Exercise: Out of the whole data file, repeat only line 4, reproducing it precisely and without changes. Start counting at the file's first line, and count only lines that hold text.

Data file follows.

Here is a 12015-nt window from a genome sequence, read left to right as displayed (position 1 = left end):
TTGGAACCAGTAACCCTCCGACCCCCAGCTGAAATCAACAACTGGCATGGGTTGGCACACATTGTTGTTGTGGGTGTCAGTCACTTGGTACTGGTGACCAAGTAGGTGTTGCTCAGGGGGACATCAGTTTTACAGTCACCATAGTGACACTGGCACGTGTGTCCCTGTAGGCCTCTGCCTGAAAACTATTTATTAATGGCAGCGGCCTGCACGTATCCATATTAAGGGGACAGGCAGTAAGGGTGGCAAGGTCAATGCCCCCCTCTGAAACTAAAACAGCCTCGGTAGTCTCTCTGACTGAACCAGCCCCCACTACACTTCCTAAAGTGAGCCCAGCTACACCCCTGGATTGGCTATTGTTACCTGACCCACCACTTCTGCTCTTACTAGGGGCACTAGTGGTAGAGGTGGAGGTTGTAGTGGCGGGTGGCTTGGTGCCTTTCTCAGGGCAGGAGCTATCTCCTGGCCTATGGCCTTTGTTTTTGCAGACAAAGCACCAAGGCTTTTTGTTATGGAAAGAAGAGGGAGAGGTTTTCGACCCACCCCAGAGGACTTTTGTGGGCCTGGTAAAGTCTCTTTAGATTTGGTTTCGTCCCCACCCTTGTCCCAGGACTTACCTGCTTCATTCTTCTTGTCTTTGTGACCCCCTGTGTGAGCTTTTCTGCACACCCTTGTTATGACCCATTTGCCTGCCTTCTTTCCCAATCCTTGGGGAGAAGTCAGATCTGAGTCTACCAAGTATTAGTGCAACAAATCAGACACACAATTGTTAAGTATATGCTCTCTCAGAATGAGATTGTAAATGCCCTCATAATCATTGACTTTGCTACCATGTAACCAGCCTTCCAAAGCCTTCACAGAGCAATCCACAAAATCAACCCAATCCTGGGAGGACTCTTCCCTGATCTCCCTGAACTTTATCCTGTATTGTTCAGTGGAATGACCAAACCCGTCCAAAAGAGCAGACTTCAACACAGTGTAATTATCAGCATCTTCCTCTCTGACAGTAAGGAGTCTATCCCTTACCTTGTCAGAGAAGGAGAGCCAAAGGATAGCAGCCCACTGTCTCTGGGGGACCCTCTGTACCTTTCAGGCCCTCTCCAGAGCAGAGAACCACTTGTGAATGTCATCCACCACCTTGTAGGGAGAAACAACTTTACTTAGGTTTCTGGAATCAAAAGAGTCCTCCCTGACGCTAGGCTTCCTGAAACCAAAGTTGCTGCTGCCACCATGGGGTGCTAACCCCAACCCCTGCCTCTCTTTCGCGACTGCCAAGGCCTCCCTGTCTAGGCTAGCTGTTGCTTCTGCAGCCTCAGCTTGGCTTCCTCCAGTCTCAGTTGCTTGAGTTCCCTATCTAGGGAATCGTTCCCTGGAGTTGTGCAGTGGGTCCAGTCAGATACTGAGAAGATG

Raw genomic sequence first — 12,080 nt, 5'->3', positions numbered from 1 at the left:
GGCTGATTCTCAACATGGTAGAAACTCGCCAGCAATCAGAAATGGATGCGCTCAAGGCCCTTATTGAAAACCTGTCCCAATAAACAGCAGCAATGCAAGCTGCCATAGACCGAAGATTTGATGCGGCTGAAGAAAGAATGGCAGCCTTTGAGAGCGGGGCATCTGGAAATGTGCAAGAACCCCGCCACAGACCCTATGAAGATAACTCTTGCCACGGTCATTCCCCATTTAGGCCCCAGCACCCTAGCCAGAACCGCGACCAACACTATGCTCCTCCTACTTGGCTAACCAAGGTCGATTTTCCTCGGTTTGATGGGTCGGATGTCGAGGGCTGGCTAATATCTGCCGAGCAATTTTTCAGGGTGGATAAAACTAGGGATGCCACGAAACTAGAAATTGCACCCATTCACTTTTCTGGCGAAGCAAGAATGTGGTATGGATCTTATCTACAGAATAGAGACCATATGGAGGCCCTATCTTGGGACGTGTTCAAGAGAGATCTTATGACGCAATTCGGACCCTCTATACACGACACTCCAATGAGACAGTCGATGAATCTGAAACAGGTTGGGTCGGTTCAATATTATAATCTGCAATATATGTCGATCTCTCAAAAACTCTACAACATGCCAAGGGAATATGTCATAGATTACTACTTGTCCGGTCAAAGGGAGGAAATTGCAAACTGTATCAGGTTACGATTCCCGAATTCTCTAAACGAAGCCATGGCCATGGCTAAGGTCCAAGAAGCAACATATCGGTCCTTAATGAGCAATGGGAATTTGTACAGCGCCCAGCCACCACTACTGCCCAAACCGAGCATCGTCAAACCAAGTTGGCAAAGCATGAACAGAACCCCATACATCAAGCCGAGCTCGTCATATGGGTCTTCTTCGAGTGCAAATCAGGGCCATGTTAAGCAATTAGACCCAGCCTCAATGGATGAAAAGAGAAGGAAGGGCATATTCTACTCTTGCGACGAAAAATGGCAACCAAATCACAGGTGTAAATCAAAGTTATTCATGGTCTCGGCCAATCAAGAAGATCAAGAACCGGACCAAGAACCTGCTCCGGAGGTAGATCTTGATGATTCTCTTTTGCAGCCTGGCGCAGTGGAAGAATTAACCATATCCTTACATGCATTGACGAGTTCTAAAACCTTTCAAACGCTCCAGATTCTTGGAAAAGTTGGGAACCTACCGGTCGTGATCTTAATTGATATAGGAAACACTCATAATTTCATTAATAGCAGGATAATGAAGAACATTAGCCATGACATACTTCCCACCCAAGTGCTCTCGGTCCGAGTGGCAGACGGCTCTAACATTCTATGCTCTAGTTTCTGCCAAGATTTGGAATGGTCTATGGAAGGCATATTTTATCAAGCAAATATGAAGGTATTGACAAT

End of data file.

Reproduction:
GGCTGATTCTCAACATGGTAGAAACTCGCCAGCAATCAGAAATGGATGCGCTCAAGGCCCTTATTGAAAACCTGTCCCAATAAACAGCAGCAATGCAAGCTGCCATAGACCGAAGATTTGATGCGGCTGAAGAAAGAATGGCAGCCTTTGAGAGCGGGGCATCTGGAAATGTGCAAGAACCCCGCCACAGACCCTATGAAGATAACTCTTGCCACGGTCATTCCCCATTTAGGCCCCAGCACCCTAGCCAGAACCGCGACCAACACTATGCTCCTCCTACTTGGCTAACCAAGGTCGATTTTCCTCGGTTTGATGGGTCGGATGTCGAGGGCTGGCTAATATCTGCCGAGCAATTTTTCAGGGTGGATAAAACTAGGGATGCCACGAAACTAGAAATTGCACCCATTCACTTTTCTGGCGAAGCAAGAATGTGGTATGGATCTTATCTACAGAATAGAGACCATATGGAGGCCCTATCTTGGGACGTGTTCAAGAGAGATCTTATGACGCAATTCGGACCCTCTATACACGACACTCCAATGAGACAGTCGATGAATCTGAAACAGGTTGGGTCGGTTCAATATTATAATCTGCAATATATGTCGATCTCTCAAAAACTCTACAACATGCCAAGGGAATATGTCATAGATTACTACTTGTCCGGTCAAAGGGAGGAAATTGCAAACTGTATCAGGTTACGATTCCCGAATTCTCTAAACGAAGCCATGGCCATGGCTAAGGTCCAAGAAGCAACATATCGGTCCTTAATGAGCAATGGGAATTTGTACAGCGCCCAGCCACCACTACTGCCCAAACCGAGCATCGTCAAACCAAGTTGGCAAAGCATGAACAGAACCCCATACATCAAGCCGAGCTCGTCATATGGGTCTTCTTCGAGTGCAAATCAGGGCCATGTTAAGCAATTAGACCCAGCCTCAATGGATGAAAAGAGAAGGAAGGGCATATTCTACTCTTGCGACGAAAAATGGCAACCAAATCACAGGTGTAAATCAAAGTTATTCATGGTCTCGGCCAATCAAGAAGATCAAGAACCGGACCAAGAACCTGCTCCGGAGGTAGATCTTGATGATTCTCTTTTGCAGCCTGGCGCAGTGGAAGAATTAACCATATCCTTACATGCATTGACGAGTTCTAAAACCTTTCAAACGCTCCAGATTCTTGGAAAAGTTGGGAACCTACCGGTCGTGATCTTAATTGATATAGGAAACACTCATAATTTCATTAATAGCAGGATAATGAAGAACATTAGCCATGACATACTTCCCACCCAAGTGCTCTCGGTCCGAGTGGCAGACGGCTCTAACATTCTATGCTCTAGTTTCTGCCAAGATTTGGAATGGTCTATGGAAGGCATATTTTATCAAGCAAATATGAAGGTATTGACAAT